I had wanted to visit the Chernobyl exclusion zone for a number of years, partly because it cried out to the dark tourist in me and partly because it has effectively become a 1000 square mile, accidental nature reserve. Wildlife in the exclusion zone includes wolves, bears, bison, beavers, wild boar, moose and the endangered Przewalski’s horse. The internet also abounds with stories of mutated, radioactive animals that grow to gigantic proportions but suspecting that this was just a load of hype I decided to go and see for myself.
TV fisherman, Jeremy Wade filmed an episode for Animal Planet’s River Monsters in Chernobyl, where he went fishing in the cooling ponds that would have served the nuclear power station. In the characteristic tone of his series, there was lots of dramatic editing and ominous voice overs, telling us about huge, radioactive catfish that prowl the waters in the exclusion zone. Jeremy manages to bag himself a rather mediocre wels catfish (Silurus glanis) that we are told is sixteen times more radioactive than normal. Now, this sounds a lot and it sounds dangerous but it actually seems that this level of radiation is not negatively affecting the catfish in Chernobyl. I wouldn’t recommend eating one though.
Just outside the infamous reactor number four there is a cooling pond where you can see some pretty big catfish. In fact they have become something of a tourist attraction for people who visit the exclusion zone. The catfish appear healthy, they are breeding and they fall within the normal size range for their species – which for wels catfish is huge. Radioactive or not, the wels catfish can reach lengths of a couple of meters and weigh a 100kg or more. It is native to central, southern and eastern Europe where it has been reported to have attacked swimmers, although documented accounts are difficult to verify. So, contrary to popular belief, the catfish at Chernobyl are not gigantic because of the radioactive fallout. It just happens that more of them are reaching their normal maximum size due to a lack of fishing and predation. They are an impressive sight and because they have become accustomed to being fed by tourists you can get a good look at them in Chernobyl. Seeing them has to be one of the most bizarre wildlife watching experiences I’ve ever had. As I leant over an old bridge, only meters away from the epicentre of the disaster, they gracefully swam about below me; their massive shadowy forms reminiscent of sharks.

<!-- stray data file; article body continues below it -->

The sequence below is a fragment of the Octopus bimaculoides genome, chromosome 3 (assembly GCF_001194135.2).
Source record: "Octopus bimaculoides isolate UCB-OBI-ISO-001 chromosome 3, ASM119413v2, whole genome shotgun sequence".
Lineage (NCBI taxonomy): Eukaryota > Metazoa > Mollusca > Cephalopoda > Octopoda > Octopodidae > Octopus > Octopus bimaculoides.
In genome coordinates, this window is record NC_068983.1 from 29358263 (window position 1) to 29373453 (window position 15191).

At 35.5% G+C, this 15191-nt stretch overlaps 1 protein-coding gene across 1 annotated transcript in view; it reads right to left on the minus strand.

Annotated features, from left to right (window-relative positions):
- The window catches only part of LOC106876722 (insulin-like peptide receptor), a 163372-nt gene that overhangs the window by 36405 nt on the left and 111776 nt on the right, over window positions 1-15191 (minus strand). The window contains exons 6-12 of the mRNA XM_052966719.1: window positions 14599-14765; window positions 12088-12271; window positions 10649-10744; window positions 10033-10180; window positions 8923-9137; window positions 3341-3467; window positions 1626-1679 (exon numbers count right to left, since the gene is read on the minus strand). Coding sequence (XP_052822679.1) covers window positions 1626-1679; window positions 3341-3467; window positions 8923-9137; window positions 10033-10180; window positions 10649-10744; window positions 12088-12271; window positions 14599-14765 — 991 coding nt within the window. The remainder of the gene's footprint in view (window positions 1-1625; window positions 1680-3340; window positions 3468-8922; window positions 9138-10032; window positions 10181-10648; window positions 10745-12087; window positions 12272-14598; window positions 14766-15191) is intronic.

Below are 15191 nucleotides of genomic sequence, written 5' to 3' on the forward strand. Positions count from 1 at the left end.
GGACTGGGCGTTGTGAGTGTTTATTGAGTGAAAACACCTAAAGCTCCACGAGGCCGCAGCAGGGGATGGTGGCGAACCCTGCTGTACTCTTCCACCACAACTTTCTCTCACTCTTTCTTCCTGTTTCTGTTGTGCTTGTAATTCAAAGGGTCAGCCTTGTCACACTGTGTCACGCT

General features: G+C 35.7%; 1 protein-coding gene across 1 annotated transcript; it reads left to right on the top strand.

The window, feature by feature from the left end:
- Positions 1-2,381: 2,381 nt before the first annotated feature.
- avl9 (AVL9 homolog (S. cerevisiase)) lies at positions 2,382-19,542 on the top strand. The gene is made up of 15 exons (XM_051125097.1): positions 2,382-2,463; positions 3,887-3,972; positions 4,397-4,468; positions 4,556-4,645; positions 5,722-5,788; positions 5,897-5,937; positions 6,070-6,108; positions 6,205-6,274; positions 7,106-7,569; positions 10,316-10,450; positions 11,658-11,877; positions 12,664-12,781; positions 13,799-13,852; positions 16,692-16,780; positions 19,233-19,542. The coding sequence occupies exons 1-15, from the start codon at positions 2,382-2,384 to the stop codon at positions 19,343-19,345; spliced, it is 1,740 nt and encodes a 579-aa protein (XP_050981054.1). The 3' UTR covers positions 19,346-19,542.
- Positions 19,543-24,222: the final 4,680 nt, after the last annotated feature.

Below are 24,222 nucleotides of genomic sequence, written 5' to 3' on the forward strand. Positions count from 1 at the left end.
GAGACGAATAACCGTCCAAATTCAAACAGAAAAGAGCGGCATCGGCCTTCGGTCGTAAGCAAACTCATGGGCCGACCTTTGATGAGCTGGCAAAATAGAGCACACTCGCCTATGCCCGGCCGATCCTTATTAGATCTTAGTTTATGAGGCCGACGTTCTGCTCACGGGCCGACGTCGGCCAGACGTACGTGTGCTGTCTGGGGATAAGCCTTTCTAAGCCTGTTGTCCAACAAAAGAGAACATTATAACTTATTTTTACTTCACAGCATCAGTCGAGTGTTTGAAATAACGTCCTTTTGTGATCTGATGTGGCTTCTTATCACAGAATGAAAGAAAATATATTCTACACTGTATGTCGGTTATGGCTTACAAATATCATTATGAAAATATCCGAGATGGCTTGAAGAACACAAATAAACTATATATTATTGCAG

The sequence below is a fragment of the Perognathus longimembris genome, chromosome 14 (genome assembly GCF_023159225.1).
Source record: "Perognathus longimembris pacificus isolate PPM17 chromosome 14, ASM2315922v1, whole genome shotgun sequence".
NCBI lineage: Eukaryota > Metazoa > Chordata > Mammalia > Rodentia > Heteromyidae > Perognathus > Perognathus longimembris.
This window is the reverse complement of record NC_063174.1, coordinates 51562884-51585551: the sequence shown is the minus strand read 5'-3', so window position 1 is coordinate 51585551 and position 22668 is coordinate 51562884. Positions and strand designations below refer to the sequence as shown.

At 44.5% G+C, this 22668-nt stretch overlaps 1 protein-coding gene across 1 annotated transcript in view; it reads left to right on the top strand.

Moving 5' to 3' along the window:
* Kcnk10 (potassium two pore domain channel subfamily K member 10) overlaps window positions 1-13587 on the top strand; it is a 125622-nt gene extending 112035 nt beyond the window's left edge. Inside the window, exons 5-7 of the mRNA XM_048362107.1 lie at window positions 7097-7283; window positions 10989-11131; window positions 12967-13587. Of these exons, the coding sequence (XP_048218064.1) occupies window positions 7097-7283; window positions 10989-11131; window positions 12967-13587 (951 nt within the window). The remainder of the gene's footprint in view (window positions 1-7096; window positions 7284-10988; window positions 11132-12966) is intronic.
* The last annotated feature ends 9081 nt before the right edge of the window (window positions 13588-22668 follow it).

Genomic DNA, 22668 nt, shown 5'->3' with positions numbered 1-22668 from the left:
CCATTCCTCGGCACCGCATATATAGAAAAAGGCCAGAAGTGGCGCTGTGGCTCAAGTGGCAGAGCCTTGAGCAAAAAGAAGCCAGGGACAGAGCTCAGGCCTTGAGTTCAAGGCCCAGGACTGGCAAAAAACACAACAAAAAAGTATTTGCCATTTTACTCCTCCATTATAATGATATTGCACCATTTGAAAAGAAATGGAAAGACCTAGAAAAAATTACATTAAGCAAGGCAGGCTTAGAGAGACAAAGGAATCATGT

Back in Kiev I met up with urban explorer, Vlad, who has, on several occasions illegally sneaked into the exclusion zone and camped there. Current rules only allow licensed tour operators to enter the zone and when visiting you have to have your passport checked and get tested for radiation at the 30km and 10km checkpoints. The radiation detectors are the most Soviet looking things I’ve ever seen and I’m not convinced that they actually work.
Vlad however, prefers to enter the zone without a guide and sleeps in abandoned buildings by day; moving only at night to avoid guard patrols. He tells me that on one such night he and a friend were walking down an abandoned road near to the infamous Red Forest when a large pack of wolves appeared about ten metres in front of them. Despite their fierce reputation it is very rare for wolves to attack people, but they are formidable predators and attacks have happened. Vlad explained that the wolves stopped and stared at them for a long time. They didn’t show any aggression but they refused to move on. It’s likely that the wolves were just curious at seeing two humans walking around the area at night but Vlad didn’t want to take any chances. He had some firecrackers in his bag and set them off, sending the wolves running back into the forest. Nothing seems to phase Vlad but he said that facing a pack of wolves in the middle of the night was a very unnerving experience.
Whilst the tour I was on didn’t allow us any time to properly seek out the wildlife of Chernobyl, it is an amazing experience to wander through an abandoned city that has been reclaimed by nature. Where the once modern city of Pripyat stood, trees and shrubs now burst through main roads and birds flit in and out of windowless tower blocks. Lizards scuttle around the crumbling fair ground and the abandoned swimming pool is about to succumb to the encroaching forest. The tragedy that befell Chernobyl is undoubtedly one of the worst disasters in modern history but it also serves as an example of how, if left alone, nature can recover.